Contact - UCatch'em Bait & Tackle: phone (608) 754-7976 or e-mail ucatchembait@mcleodusa.net.

BEAVER DAM LAKE
Like Koshkonong, the walleye population in this lake's biomass has developed considerable shoulders along with a penchant for wolfing down golden shiners suspended under tip-ups. Walleyes tend to migrate from the shallow water along the west shore, the flats out from Waterworks Park and bays on the lake's east side into deep water at the north end as winter progresses - especially at the edge of the old river channel.

Beaver Dam holds few secrets from an angler with decent electronics. Essentially, it's a soup bowl, with active walleyes hanging close to breaks around the islands and offshore. You can almost set your watch by the first tip-up that will flag about 10 minutes after sunset during stable weather conditions. The bite continues here well into the night, with silver-and-blue jigging spoons like the No. 3 Jigging Rapala being very effective, especially when most folks are sleeping.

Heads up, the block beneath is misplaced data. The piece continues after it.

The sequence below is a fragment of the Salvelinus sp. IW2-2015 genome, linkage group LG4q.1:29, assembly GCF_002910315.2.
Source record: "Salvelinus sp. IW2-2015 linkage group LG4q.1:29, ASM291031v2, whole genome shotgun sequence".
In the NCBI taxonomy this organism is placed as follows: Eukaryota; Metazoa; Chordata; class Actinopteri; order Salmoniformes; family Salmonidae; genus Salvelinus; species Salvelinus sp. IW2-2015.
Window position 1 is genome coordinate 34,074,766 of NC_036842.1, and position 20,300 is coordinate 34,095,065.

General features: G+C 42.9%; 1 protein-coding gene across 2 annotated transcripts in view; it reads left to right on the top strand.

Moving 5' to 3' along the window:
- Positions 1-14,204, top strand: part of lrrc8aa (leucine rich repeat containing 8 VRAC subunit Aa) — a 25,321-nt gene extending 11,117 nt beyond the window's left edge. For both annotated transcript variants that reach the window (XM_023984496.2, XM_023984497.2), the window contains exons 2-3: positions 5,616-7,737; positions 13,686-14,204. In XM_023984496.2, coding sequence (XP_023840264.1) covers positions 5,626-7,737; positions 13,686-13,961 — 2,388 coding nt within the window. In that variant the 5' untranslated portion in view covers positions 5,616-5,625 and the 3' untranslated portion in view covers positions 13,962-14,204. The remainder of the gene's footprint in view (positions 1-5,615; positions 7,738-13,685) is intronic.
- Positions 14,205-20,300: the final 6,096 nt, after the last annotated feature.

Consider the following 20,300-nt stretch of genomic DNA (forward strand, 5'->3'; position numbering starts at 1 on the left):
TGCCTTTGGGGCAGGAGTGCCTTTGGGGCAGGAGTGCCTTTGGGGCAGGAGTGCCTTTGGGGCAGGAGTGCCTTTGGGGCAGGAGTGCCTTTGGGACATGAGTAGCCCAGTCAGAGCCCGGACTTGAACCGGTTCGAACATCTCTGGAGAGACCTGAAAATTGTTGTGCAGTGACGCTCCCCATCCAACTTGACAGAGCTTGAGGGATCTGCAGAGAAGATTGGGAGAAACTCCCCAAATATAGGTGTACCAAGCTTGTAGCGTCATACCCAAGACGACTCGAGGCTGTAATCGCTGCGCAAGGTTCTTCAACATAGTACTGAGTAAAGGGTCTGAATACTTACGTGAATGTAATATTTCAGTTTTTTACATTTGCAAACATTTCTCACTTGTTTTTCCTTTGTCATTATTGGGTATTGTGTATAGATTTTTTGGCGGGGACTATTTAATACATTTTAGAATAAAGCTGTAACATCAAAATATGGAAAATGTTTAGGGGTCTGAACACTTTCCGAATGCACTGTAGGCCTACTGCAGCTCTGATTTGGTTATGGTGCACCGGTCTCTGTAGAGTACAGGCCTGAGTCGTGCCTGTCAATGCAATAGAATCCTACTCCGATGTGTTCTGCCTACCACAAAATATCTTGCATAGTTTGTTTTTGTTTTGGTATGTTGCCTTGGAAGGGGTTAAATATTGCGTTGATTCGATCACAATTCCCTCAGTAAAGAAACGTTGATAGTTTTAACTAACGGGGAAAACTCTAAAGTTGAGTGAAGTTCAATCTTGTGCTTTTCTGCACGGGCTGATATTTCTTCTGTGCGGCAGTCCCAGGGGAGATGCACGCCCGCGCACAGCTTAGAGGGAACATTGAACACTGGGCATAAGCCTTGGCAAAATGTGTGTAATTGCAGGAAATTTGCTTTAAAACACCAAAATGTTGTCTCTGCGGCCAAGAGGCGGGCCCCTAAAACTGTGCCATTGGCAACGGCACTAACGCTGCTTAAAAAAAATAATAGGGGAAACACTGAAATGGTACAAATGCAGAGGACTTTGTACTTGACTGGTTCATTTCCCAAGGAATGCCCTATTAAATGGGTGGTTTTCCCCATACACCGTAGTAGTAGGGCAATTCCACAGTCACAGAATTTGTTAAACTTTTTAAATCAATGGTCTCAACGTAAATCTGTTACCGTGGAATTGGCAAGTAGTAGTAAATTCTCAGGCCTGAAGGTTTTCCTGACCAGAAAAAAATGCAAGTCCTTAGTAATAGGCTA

Little tricks seem to make all the difference on these waters. Experimenting with where the hook is placed in the minnow and tricks like fin-clipping the tail or putting two minnows on a treble hook can make a world o

f difference.

Anticipating fish movement is also a good idea. Get on the water well before dark and tap a bunch of holes. Nothing puts walleyes off their feed quicker than somebody making noise on top of the ice close to a "hot" hole.

Beaver Dam produces respectable bluegills and has seen crappies here nearing the peak of their cycle in both size and numbers. Frog around to find the crappies by using a No. 3 orange/gold Jigging Rapala and work it about two feet off of the bottom. Remember to fish above any marks on your electronic flasher because crappies always feed from below. Once you find active fish, set a small minnow hooked under the dorsal fin below a little slip-bobber.